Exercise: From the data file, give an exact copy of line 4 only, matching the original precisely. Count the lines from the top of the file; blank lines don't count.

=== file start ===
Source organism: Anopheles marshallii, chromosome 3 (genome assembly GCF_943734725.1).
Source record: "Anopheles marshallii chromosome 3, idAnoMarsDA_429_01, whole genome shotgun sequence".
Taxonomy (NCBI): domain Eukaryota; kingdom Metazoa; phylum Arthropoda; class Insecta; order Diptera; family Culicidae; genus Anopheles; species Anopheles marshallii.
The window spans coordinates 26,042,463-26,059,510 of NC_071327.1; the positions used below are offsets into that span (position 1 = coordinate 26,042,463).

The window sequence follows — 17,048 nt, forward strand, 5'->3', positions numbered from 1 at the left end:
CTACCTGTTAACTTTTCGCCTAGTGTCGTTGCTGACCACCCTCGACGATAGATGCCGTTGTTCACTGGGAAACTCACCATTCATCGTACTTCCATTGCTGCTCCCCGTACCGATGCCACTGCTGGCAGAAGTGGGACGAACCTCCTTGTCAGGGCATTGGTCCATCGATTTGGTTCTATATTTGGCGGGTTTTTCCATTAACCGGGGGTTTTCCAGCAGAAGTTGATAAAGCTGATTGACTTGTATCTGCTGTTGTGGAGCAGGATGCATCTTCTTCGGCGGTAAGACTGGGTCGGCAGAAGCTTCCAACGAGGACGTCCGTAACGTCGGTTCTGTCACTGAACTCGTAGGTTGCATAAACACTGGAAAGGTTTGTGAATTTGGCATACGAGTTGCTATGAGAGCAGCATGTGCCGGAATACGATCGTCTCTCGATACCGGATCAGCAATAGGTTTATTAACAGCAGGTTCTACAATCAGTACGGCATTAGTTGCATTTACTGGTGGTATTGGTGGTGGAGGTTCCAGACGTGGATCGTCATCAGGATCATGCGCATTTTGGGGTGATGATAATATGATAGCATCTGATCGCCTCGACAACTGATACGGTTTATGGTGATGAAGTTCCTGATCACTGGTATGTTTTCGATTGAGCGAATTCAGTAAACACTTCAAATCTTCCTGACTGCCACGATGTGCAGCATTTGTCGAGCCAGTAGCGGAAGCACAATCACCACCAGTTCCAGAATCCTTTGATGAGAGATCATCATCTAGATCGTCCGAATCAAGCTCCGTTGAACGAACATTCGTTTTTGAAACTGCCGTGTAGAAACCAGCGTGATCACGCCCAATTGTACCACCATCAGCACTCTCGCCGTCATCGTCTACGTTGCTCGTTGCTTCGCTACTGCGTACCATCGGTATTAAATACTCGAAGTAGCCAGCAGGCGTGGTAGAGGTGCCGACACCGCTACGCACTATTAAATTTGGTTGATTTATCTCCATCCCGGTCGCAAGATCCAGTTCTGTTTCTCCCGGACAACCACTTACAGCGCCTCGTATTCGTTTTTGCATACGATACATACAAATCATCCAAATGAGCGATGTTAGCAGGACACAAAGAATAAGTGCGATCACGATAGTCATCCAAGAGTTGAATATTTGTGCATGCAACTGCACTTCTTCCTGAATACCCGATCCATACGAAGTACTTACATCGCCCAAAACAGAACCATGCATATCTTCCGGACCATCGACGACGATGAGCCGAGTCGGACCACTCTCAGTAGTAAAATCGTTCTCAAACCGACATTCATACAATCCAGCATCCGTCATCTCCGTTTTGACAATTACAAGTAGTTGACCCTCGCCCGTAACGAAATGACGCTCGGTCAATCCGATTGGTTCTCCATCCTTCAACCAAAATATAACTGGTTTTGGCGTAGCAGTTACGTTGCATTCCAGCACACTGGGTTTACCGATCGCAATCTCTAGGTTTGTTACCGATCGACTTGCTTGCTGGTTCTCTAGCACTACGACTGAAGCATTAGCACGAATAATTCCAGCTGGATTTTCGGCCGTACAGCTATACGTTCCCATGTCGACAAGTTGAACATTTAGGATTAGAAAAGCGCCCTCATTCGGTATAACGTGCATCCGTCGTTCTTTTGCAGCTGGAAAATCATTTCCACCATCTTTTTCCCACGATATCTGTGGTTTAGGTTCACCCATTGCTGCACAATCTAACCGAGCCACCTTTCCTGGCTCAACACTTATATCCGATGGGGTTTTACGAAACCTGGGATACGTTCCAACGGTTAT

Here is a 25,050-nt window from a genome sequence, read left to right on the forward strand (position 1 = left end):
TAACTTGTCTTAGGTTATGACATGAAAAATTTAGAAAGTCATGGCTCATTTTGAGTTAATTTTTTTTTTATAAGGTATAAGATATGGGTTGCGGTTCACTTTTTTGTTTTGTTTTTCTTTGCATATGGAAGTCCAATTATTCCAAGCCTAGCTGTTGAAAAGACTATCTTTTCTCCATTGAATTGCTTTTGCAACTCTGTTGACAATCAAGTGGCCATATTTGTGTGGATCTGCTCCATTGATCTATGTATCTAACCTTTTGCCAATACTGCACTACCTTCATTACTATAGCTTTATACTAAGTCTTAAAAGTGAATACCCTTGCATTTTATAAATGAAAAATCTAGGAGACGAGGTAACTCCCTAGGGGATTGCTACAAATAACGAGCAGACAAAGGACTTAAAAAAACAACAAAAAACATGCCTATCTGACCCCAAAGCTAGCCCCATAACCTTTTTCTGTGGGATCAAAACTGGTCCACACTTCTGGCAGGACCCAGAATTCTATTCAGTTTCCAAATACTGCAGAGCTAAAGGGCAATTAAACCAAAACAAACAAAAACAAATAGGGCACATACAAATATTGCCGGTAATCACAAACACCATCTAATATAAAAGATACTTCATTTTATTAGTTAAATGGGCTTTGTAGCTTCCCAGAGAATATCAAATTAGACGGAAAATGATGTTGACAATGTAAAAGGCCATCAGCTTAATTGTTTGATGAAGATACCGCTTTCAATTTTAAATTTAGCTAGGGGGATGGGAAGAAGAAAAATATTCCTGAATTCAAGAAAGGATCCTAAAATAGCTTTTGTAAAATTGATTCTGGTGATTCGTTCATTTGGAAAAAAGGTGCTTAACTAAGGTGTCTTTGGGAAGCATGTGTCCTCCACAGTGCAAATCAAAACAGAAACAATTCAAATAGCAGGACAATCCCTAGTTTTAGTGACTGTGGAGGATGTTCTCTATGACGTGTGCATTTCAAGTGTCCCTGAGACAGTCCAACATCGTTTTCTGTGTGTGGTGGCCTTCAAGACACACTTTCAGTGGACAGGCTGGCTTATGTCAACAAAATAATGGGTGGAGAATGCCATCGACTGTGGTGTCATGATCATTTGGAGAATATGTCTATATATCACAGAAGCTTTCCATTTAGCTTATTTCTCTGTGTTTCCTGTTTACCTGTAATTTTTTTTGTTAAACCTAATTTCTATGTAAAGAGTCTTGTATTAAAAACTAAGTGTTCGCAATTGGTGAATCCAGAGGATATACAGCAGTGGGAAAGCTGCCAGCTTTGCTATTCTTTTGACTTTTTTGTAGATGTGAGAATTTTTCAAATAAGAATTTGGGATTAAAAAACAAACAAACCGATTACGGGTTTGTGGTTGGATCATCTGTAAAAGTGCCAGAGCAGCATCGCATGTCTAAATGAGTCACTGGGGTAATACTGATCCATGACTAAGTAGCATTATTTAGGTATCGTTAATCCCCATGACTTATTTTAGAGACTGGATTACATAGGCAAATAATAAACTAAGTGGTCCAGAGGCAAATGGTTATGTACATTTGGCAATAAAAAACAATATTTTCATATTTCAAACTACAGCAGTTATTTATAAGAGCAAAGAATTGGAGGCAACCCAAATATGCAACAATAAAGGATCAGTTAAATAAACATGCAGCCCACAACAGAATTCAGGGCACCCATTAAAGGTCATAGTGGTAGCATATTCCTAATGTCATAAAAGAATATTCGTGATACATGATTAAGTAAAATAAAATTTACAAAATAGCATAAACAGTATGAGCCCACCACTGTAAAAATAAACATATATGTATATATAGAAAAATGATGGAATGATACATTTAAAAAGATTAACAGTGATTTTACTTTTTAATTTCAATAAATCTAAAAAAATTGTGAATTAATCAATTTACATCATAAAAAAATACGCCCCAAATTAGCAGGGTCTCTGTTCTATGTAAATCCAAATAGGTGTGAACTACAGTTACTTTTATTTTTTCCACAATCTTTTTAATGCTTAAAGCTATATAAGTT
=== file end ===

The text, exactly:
The window spans coordinates 26,042,463-26,059,510 of NC_071327.1; the positions used below are offsets into that span (position 1 = coordinate 26,042,463).